Even in countries or regions where accreditation of medical schools exists, these oversight systems vary substantially in their standards, process, transparency and accountability. Further, while many countries require ongoing accreditation of medical schools, in other countries the accreditation of medical schools is voluntary, with few consequences associated with not meeting the prescribed standards.15 

Globalization of Medical Education and Practice

The increasing mobility of the global medical workforce and growth of new practice opportunities adds another level of complexity to the quality assurance paradigm. Between 2006 and 2016, the number of foreign-trained physicians working in member countries of the Organization for Economic Cooperation and Development (OECD) increased by 50%.16 Health worker mobility is not only growing, but expanding beyond the traditional direction of low-resource to high-resource countries. Temporary and intra-regional migration is becoming more common for both economic and security reasons.17 This includes new regional opportunities available through the growth of medical tourism, as seen in such areas as Southeast Asia, Latin America and the Middle East, and through telemedicine, which allows physicians to supplement or continue their practice from afar.18,19 

Medical education itself has gone global, with students pursuing medical degrees across the world, often due to the high cost of medical education in their home region or the limited number of student positions. Regulatory authorities must contend not only with individuals immigrating to their country for educational or practice opportunities, but also with a growing number of their own citizens who have been educated elsewhere and now wish to return home to practice.16,20 An analysis of medical students who are citizens of India showed the Caribbean, as well as Russia and Ukraine, as popular destinations for medical education; a similar pattern was seen for Nigerian citizens.21 China is also becoming a common destination for international medical students, with 45 English-language programs currently in operation.22 Many countries around the world also seek to attract medical students from abroad as a business model, both to drive economic development and subsidize the medical education of their own citizens.16,23,24 Medical student and physician migration is a global phenomenon, with countries striving to balance the need for physicians with their duty to protect the public.

Alignment with Other Global Initiatives

The 2023 Accreditation Requirement also aligns with the goals and views of other international health organizations. In 2016, WHO published its Global Strategy on Human Resources for Health: Workforce 2030, outlining milestones to be attained by 2030 with the goal “to improve health, social and economic development outcomes by ensuring universal availability, accessibility, acceptability, coverage and quality of the health workforce.”4 Notably, Milestone 1.1 states, “By 2020, all countries will have established accreditation mechanisms for health training institutions.”4 

In 2016, the International Association of Medical Regulatory Authorities (IAMRA), consisting of 116 medical regulatory authority members from 48 countries,25 issued a statement on the accreditation of medical education programs, “to encourage members to utilize accreditation systems to ensure the provision of high quality medical education, identify inadequate medical education programs, assist education providers to improve the quality of their programs, and ultimately, protect patients.”26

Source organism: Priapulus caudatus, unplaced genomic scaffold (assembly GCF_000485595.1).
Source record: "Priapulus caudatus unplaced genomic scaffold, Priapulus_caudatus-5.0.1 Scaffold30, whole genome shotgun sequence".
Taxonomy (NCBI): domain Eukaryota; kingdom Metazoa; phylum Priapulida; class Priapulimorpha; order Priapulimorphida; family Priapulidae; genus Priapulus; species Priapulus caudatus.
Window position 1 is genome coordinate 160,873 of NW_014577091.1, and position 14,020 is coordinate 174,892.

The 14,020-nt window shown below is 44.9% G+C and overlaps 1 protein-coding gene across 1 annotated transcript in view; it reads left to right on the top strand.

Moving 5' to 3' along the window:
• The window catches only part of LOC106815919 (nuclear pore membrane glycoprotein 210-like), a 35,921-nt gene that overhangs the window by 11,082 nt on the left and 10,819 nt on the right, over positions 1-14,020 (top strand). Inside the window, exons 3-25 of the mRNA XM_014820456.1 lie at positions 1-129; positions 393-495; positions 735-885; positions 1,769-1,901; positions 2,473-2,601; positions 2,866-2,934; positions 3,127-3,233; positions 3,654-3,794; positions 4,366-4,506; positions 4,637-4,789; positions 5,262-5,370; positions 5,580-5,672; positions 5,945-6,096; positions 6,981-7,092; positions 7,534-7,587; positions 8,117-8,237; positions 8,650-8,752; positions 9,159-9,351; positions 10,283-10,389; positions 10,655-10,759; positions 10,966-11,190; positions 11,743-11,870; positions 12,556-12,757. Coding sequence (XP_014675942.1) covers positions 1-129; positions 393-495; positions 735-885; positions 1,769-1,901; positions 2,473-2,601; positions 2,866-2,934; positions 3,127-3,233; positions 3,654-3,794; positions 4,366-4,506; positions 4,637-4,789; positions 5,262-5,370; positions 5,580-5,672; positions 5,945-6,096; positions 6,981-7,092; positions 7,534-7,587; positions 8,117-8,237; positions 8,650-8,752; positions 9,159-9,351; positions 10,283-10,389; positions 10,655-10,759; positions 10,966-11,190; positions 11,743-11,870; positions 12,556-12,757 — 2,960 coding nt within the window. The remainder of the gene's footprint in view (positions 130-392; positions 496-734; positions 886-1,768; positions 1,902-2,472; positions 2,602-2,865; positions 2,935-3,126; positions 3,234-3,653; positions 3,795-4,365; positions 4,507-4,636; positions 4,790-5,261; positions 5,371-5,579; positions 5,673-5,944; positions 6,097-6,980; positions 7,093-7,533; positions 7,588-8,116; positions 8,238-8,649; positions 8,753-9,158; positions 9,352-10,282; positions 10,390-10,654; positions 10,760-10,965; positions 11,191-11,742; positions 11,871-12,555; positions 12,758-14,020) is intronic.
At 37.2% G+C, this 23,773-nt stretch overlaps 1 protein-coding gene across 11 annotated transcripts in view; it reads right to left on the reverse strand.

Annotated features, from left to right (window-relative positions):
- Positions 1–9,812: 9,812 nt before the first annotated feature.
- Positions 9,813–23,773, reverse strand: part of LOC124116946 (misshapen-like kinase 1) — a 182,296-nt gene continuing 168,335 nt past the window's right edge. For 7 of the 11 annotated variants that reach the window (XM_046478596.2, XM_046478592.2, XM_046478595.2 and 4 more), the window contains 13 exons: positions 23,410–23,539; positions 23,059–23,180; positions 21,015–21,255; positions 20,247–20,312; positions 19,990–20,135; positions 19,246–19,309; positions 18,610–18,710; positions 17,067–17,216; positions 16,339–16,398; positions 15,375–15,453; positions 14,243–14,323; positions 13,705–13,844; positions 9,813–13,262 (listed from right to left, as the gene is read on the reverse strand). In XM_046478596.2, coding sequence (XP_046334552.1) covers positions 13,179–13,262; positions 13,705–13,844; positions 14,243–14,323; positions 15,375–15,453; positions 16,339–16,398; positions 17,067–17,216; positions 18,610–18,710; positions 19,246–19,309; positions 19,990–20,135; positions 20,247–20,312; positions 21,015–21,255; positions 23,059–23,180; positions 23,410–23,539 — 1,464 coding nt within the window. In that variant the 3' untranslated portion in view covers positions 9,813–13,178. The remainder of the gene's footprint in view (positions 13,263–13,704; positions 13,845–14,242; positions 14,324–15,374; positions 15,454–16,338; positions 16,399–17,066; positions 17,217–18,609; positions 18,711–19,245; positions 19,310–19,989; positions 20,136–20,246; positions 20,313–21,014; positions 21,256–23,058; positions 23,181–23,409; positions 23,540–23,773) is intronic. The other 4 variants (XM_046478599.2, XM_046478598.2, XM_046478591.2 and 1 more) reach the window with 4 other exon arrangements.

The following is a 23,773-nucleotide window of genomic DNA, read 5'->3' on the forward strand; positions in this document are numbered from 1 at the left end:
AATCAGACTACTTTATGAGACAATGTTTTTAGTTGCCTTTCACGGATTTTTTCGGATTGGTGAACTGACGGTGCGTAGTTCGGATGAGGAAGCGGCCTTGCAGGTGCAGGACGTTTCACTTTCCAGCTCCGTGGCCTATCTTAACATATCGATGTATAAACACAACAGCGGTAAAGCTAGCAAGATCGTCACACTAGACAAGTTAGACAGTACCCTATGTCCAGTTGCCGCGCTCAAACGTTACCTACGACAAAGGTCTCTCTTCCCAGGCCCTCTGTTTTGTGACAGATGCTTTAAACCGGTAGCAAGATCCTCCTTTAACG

Similarly, the World Medical Association (WMA), an international association of physician organizations, issued a statement in 2017 on quality assurance in medical education, encouraging national medical associations to advocate for required participation by medical schools in a national accreditation system. The statement also urges national accreditation systems to participate in external reviews of its own policies, practices and standards, which may include seeking recognition by the World Federation for Medical Education.27 

Medical School Accreditation and Recognition of Accrediting Agencies

Evidence for Accreditation

Given the resources necessary to institute and administer accreditation programs, their value could be questioned. While limited research currently exists related to the accreditation of basic medical education, studies by FAIMER and others have shown a positive association between accreditation and educational outcomes.28 A recent analysis of such research articles highlighted three that compared outcomes between accredited and non-accredited schools in a variety of countries. All three found a positive association between accreditation and examination performance, with students from accredited medical schools performing better on certain standardized exams. Two of the studies looked at performance on steps of the USMLE, while the other examined scores on a country's national residency entrance exam.28 

Qualitative studies also have shown a positive association between accreditation and the perceived quality of education at medical schools. Participants in a survey to assess the impact of accreditation on Canadian medical schools attested to the increased focus, structure and oversight fostered by accreditation, including the development of formal processes and data collection systems to ensure compliance, though participants also noted the cost and administrative burden. Overall the participants welcomed the additional resources and the heightened attention to quality improvement that accreditation engendered.29 

Approach

In 2010, ECFMG concluded it was unlikely a single entity would have the resources to accredit all medical schools worldwide. It determined that a more feasible model would be to assess and “recognize” the agencies that accredit medical schools. This would reduce the scope of the initiative from 3,200 medical schools to approximately 150 accrediting agencies.30